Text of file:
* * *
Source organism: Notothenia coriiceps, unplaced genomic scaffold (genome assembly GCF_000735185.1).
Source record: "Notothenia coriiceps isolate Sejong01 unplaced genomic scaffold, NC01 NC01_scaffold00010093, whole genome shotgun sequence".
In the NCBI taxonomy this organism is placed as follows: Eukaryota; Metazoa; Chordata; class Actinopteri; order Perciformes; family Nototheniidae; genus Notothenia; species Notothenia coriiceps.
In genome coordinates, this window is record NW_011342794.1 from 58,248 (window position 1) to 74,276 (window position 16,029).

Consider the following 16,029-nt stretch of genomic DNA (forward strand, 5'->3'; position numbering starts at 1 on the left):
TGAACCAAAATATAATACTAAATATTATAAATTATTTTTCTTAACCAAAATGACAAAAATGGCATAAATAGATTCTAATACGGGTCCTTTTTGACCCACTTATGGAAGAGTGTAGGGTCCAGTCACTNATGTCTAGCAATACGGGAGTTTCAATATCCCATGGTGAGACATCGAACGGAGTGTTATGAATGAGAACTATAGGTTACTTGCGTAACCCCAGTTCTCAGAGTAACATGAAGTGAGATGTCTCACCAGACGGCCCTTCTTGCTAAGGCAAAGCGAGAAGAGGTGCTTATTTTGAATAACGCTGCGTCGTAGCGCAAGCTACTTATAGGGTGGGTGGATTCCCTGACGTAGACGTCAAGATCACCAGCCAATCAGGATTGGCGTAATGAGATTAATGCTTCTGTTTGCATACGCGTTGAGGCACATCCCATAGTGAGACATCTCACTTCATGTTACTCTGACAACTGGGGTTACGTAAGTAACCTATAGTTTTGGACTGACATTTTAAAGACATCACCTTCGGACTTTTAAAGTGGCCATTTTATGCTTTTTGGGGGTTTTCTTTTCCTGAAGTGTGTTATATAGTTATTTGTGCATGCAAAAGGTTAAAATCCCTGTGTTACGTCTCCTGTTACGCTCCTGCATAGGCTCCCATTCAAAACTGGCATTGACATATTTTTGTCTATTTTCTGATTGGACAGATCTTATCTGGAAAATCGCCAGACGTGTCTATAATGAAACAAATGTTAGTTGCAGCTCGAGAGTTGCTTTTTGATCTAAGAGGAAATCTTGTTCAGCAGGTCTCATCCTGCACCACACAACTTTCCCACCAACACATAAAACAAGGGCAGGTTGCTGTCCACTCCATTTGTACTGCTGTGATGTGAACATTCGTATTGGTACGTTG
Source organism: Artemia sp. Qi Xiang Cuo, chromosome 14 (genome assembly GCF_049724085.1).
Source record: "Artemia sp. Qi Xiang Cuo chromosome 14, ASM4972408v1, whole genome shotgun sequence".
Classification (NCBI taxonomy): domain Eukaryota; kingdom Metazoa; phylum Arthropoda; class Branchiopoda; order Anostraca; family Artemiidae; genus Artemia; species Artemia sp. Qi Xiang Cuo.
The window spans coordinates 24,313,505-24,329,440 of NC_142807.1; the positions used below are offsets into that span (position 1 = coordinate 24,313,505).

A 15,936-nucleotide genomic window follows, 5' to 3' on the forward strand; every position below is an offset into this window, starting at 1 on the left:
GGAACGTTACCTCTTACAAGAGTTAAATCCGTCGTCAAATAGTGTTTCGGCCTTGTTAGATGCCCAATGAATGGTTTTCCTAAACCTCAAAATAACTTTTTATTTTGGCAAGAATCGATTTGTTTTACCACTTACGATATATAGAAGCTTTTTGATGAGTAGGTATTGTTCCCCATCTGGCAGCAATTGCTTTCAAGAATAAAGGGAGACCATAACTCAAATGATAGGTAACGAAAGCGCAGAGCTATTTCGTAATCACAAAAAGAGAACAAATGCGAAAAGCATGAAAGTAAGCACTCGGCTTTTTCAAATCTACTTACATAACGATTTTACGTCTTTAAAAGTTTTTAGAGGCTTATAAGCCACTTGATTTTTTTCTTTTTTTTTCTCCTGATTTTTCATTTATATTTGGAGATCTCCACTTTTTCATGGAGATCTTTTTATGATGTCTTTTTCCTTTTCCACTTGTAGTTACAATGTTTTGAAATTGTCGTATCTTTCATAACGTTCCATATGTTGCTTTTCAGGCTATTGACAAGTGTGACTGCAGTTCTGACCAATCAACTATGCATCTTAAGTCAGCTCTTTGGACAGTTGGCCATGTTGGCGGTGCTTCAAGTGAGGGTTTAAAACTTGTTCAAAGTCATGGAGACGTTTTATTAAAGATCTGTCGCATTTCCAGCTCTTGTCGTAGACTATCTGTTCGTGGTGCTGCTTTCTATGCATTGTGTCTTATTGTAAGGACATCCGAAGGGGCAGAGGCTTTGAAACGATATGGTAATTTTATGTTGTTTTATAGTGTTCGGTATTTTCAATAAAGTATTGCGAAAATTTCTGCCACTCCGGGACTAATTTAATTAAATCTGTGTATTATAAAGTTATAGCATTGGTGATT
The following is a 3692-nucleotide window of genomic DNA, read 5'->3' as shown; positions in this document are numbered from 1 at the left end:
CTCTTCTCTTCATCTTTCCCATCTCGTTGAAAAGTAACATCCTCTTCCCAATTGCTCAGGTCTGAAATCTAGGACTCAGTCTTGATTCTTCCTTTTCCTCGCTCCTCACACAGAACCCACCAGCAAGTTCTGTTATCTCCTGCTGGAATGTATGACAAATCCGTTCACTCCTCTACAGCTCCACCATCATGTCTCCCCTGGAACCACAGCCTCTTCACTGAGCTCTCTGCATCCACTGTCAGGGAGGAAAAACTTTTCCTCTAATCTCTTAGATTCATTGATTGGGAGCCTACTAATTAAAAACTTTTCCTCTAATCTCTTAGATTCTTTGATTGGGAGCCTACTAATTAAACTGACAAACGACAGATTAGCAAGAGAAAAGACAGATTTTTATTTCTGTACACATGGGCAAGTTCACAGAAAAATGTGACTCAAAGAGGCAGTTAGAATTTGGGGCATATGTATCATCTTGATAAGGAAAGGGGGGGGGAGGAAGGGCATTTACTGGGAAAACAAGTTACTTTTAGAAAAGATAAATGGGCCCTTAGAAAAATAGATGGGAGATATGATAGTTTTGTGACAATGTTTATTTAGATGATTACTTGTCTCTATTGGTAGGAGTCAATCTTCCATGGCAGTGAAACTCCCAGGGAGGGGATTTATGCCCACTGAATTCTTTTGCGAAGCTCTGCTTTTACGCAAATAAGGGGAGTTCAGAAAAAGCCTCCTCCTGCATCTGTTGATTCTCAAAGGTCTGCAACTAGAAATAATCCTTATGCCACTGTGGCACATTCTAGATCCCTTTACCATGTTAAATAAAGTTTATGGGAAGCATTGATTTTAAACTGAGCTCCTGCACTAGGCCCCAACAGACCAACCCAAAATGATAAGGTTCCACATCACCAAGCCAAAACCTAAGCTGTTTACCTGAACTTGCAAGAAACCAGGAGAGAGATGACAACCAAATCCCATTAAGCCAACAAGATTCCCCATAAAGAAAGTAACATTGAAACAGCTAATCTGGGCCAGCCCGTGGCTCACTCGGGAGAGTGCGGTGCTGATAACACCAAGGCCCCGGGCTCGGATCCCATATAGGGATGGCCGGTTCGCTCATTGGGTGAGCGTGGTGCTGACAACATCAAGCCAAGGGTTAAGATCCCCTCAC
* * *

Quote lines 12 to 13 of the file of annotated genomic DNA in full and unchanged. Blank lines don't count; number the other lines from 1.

GGAACGTTACCTCTTACAAGAGTTAAATCCGTCGTCAAATAGTGTTTCGGCCTTGTTAGATGCCCAATGAATGGTTTTCCTAAACCTCAAAATAACTTTTTATTTTGGCAAGAATCGATTTGTTTTACCACTTACGATATATAGAAGCTTTTTGATGAGTAGGTATTGTTCCCCATCTGGCAGCAATTGCTTTCAAGAATAAAGGGAGACCATAACTCAAATGATAGGTAACGAAAGCGCAGAGCTATTTCGTAATCACAAAAAGAGAACAAATGCGAAAAGCATGAAAGTAAGCACTCGGCTTTTTCAAATCTACTTACATAACGATTTTACGTCTTTAAAAGTTTTTAGAGGCTTATAAGCCACTTGATTTTTTTCTTTTTTTTTCTCCTGATTTTTCATTTATATTTGGAGATCTCCACTTTTTCATGGAGATCTTTTTATGATGTCTTTTTCCTTTTCCACTTGTAGTTACAATGTTTTGAAATTGTCGTATCTTTCATAACGTTCCATATGTTGCTTTTCAGGCTATTGACAAGTGTGACTGCAGTTCTGACCAATCAACTATGCATCTTAAGTCAGCTCTTTGGACAGTTGGCCATGTTGGCGGTGCTTCAAGTGAGGGTTTAAAACTTGTTCAAAGTCATGGAGACGTTTTATTAAAGATCTGTCGCATTTCCAGCTCTTGTCGTAGACTATCTGTTCGTGGTGCTGCTTTCTATGCATTGTGTCTTATTGTAAGGACATCCGAAGGGGCAGAGGCTTTGAAACGATATGGTAATTTTATGTTGTTTTATAGTGTTCGGTATTTTCAATAAAGTATTGCGAAAATTTCTGCCACTCCGGGACTAATTTAATTAAATCTGTGTATTATAAAGTTATAGCATTGGTGATT
The following is a 3692-nucleotide window of genomic DNA, read 5'->3' as shown; positions in this document are numbered from 1 at the left end: